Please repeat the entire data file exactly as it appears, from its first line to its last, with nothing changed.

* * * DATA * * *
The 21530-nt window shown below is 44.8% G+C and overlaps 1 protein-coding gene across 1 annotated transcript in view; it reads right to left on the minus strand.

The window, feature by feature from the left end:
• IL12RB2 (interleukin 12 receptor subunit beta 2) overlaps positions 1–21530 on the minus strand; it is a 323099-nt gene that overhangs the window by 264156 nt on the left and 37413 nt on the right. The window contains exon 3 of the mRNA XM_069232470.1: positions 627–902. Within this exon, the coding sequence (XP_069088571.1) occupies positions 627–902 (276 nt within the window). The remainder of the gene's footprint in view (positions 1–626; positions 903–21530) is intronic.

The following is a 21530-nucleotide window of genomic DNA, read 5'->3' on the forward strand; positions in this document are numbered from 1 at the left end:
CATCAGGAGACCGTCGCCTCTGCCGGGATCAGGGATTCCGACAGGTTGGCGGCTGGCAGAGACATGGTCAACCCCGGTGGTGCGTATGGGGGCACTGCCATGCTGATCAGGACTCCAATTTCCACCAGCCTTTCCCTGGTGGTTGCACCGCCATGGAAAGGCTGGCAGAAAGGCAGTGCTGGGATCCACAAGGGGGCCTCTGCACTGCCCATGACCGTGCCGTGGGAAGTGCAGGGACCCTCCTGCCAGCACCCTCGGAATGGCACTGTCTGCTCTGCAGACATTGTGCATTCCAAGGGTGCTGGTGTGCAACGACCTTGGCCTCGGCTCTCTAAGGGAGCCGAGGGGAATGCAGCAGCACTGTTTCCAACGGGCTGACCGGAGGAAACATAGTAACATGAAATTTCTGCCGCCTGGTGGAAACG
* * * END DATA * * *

The 21530-nt window shown below is 44.8% G+C and overlaps 1 protein-coding gene across 1 annotated transcript in view; it reads right to left on the minus strand.

The window, feature by feature from the left end:
• IL12RB2 (interleukin 12 receptor subunit beta 2) overlaps positions 1–21530 on the minus strand; it is a 323099-nt gene that overhangs the window by 264156 nt on the left and 37413 nt on the right. The window contains exon 3 of the mRNA XM_069232470.1: positions 627–902. Within this exon, the coding sequence (XP_069088571.1) occupies positions 627–902 (276 nt within the window). The remainder of the gene's footprint in view (positions 1–626; positions 903–21530) is intronic.

The following is a 21530-nucleotide window of genomic DNA, read 5'->3' on the forward strand; positions in this document are numbered from 1 at the left end:
CATCAGGAGACCGTCGCCTCTGCCGGGATCAGGGATTCCGACAGGTTGGCGGCTGGCAGAGACATGGTCAACCCCGGTGGTGCGTATGGGGGCACTGCCATGCTGATCAGGACTCCAATTTCCACCAGCCTTTCCCTGGTGGTTGCACCGCCATGGAAAGGCTGGCAGAAAGGCAGTGCTGGGATCCACAAGGGGGCCTCTGCACTGCCCATGACCGTGCCGTGGGAAGTGCAGGGACCCTCCTGCCAGCACCCTCGGAATGGCACTGTCTGCTCTGCAGACATTGTGCATTCCAAGGGTGCTGGTGTGCAACGACCTTGGCCTCGGCTCTCTAAGGGAGCCGAGGGGAATGCAGCAGCACTGTTTCCAACGGGCTGACCGGAGGAAACATAGTAACATGAAATTTCTGCCGCCTGGTGGAAACG